My new pink phone chirped, and I looked to see that the call was coming from an old friend. And although I find caller ID a bit creepy, I answered on the third chirp and said, Hi Tom, howve you been? Tom told me his daughter was getting married, and she needed my email address.
In a few days, I received an email from his daughter and found it to be an electronic wedding invitation in the form of a no-reply single sentence that directed me to the engaged couples newly uploaded website that was sponsored by, and linked to, a photographer, a wedding planner, a bridal registry and a florist.
It had dozens of photos of the happily engaged couple with offers to purchase any of the images, matted or framed, of course. And in case I was in need of current or future wedding services, I could conveniently reach them by clicking on their links, texting them a message, grabbing their QR code with a smart phone or checking them out on Facebook. All would take my order online, and none of the businesses offered their addresses or phone numbers.
Theres a lesson here for Durangos small-business owners: Keeping the business model fresh in the Internet age is vital.
The wedding is planned for sundown on a beach at a tropical resort, and I am invited to share in the couples island experience. Apparently, many people do this. The couple, the resort, the airline and a rental car company, all of which now have my email address, are all hoping I can bring the whole family. Of course they are.
The wedding invitation asked that I respond by emailing my RSVP and texting my choice of chicken or fish.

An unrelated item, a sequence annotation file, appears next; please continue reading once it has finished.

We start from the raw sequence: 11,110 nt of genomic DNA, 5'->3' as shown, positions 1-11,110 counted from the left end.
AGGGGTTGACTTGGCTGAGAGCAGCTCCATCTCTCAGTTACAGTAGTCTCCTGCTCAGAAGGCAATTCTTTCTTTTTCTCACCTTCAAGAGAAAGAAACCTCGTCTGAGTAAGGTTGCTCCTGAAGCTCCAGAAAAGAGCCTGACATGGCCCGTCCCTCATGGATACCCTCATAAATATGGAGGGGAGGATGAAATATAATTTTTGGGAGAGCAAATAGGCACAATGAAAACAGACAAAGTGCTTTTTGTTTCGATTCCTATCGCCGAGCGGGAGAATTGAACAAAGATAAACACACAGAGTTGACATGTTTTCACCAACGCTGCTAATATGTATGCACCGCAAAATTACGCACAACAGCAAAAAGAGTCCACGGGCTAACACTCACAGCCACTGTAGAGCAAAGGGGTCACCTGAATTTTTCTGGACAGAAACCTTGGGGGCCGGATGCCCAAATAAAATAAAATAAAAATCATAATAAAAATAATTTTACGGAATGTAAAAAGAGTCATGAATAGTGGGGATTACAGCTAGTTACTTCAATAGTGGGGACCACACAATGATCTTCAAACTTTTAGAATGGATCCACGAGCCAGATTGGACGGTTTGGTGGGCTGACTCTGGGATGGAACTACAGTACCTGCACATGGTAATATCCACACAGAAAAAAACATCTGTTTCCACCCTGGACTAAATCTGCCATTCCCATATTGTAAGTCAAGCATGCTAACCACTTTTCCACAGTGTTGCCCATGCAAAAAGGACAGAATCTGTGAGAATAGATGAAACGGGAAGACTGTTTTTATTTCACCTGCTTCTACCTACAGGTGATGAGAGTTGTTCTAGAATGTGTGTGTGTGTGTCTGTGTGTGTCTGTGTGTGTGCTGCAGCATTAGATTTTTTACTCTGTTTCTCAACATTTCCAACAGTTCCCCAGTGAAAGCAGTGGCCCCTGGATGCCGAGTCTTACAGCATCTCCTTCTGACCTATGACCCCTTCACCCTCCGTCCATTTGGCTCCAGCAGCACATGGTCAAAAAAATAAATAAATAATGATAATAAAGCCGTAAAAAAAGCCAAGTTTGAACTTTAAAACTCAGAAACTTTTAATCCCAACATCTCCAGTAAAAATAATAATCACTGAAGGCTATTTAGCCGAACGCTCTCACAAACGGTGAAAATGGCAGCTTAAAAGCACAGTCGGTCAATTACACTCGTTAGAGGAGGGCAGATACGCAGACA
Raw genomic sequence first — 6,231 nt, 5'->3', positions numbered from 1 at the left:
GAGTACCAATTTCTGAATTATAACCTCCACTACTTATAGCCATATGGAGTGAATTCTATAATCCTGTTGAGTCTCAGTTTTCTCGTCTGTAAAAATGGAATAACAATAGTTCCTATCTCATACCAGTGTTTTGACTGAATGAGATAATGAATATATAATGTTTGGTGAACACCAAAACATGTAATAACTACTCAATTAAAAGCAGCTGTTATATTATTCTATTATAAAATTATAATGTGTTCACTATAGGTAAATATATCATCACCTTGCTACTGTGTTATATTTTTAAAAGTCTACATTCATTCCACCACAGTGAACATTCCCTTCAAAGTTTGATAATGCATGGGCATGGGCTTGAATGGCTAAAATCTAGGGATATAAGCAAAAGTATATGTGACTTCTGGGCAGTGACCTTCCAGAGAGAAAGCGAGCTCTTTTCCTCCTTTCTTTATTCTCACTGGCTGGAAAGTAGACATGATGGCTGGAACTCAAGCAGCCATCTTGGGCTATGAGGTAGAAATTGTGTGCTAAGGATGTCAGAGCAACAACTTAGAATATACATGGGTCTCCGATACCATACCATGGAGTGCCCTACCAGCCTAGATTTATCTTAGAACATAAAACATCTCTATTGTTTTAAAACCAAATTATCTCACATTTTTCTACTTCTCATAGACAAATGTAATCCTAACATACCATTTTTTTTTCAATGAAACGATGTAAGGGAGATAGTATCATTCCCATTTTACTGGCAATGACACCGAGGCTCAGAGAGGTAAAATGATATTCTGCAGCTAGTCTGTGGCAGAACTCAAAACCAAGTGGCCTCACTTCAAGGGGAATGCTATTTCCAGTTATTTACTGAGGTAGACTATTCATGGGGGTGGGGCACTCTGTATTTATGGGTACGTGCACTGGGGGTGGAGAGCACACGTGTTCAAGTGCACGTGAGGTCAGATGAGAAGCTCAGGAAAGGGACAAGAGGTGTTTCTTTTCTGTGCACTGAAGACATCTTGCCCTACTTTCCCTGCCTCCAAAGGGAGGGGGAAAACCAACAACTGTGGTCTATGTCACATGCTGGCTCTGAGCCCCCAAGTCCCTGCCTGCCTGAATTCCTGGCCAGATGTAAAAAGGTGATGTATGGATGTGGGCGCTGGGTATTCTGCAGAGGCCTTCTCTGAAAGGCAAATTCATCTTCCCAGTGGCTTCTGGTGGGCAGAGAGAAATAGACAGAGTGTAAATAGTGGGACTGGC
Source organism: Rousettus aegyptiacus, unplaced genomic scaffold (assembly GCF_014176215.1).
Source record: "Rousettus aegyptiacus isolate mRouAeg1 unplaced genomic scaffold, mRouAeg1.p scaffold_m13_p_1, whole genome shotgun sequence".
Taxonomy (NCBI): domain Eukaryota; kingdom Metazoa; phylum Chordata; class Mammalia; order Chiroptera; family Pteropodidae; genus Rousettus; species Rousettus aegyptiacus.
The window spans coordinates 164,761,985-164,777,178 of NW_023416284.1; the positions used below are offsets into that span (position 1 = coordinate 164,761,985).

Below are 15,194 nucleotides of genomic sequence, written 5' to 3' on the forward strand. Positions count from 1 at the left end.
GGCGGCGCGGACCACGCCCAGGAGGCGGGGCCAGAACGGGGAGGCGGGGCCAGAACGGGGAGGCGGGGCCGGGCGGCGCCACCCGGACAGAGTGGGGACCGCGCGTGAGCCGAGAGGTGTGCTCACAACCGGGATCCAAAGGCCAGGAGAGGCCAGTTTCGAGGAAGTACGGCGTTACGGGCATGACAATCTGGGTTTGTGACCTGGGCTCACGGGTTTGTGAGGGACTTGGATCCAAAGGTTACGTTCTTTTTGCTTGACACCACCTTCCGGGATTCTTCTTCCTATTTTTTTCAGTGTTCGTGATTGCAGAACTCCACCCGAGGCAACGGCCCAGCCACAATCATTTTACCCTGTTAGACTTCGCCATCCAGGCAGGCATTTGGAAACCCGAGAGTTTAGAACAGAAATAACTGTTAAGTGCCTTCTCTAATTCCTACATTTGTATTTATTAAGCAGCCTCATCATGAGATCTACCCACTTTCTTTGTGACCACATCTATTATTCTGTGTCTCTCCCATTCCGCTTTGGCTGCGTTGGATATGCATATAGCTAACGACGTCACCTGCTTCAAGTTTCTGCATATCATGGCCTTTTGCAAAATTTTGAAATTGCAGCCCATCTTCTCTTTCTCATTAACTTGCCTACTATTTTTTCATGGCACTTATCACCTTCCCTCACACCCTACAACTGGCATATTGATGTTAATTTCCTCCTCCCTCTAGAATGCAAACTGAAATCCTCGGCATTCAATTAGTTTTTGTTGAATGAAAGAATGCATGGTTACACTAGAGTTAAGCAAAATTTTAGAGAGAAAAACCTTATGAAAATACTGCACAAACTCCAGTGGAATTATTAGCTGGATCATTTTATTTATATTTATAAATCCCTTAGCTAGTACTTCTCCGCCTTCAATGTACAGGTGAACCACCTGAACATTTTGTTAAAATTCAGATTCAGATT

The resort quickly invited me by email to open its Sendspace message and access a zip file with resort photos and all-inclusive vacation packages. A complimentary mai tai was featured if Id join the time-share real estate tour in person or take a virtual tour online.
I texted my regrets, and in a few nanoseconds received an email that the occasion would be video streamed live for a pay-per-view fee. In fact, from the privacy of my den, I could throw rice at the screen. This prompted an offer from the Japanese version of Harry and David to buy white rice in bulk.
For my gifting convenience, the wedding planner recommended I provide a temporary ID and password to my savings account so the couple could withdraw an amount up to $200, thus preventing them the hassle of receiving more than one toaster and me the humiliation of such a social blunder.
The entire honeymoon escapade could be followed by checking daily uploads of photos on their Facebook page, all for sale.
So Ive decided to Tweet the couple my good wishes, email a virtual $50 gift certificate and linked them to a downloadable coupon.
Whats the lesson here? In our little burg, its easy to dismiss new realities and opportunities like using the power of Internet marketing.
If the small-business owner on Main Street USA is waiting for business to return to normal and is hoping a tourist will walk into the store and buy something it might well be on its way to becoming an empty storefront.
I dont expect to be receiving any more printed wedding invitations.
firstname.lastname@example.org. Bob Kunkel is the downtown business development manager for the city of Durango.